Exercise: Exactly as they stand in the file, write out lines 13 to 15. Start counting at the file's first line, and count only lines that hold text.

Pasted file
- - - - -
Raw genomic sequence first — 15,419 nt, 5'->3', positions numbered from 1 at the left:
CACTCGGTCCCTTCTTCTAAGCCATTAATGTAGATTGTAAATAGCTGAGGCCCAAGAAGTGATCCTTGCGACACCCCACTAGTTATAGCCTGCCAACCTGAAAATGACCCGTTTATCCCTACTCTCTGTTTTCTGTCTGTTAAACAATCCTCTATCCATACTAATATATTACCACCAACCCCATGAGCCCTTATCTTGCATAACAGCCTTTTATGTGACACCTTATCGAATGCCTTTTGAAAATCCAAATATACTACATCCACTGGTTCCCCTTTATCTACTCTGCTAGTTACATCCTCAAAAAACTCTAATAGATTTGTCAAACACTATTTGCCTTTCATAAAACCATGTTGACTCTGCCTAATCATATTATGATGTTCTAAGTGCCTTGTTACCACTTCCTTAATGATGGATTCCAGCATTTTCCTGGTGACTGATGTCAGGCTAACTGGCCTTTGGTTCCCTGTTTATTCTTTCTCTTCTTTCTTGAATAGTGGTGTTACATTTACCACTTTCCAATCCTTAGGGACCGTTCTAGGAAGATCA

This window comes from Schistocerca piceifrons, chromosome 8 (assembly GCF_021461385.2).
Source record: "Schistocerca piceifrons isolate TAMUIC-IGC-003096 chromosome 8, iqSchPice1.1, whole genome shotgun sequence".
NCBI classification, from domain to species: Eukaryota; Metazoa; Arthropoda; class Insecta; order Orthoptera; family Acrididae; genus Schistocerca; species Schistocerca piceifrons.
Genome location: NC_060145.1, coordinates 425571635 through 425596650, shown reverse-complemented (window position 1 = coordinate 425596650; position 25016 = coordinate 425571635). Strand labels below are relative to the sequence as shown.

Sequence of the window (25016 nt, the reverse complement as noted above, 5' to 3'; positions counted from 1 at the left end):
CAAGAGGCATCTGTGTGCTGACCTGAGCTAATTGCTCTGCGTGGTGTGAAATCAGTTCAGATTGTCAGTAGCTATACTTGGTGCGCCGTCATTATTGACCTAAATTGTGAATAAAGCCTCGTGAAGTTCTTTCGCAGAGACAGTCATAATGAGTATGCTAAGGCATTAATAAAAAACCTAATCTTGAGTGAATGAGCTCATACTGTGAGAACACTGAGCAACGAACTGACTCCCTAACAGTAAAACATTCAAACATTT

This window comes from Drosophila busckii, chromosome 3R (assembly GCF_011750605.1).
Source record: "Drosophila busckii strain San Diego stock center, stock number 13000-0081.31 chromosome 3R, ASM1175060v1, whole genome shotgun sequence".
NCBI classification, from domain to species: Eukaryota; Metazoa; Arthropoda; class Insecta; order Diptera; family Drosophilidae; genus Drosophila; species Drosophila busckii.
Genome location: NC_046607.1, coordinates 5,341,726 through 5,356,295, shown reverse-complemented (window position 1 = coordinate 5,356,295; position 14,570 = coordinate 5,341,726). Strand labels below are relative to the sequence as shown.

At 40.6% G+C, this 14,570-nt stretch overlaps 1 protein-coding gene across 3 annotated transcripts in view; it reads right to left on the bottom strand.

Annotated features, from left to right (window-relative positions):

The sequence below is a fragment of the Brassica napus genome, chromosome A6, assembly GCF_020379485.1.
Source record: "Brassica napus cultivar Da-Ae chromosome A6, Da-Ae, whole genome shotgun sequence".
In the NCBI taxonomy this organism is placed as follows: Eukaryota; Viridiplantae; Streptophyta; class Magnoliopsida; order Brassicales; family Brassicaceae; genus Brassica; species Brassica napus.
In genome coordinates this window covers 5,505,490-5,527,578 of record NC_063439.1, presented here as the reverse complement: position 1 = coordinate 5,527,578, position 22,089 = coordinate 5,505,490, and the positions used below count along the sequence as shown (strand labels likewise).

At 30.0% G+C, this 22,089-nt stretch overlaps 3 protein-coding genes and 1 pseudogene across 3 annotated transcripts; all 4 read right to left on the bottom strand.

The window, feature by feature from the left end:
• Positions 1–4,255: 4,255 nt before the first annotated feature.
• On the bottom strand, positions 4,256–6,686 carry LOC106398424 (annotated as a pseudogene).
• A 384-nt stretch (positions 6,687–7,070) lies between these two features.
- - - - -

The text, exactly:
At 40.6% G+C, this 14,570-nt stretch overlaps 1 protein-coding gene across 3 annotated transcripts in view; it reads right to left on the bottom strand.

Annotated features, from left to right (window-relative positions):

The sequence below is a fragment of the Brassica napus genome, chromosome A6, assembly GCF_020379485.1.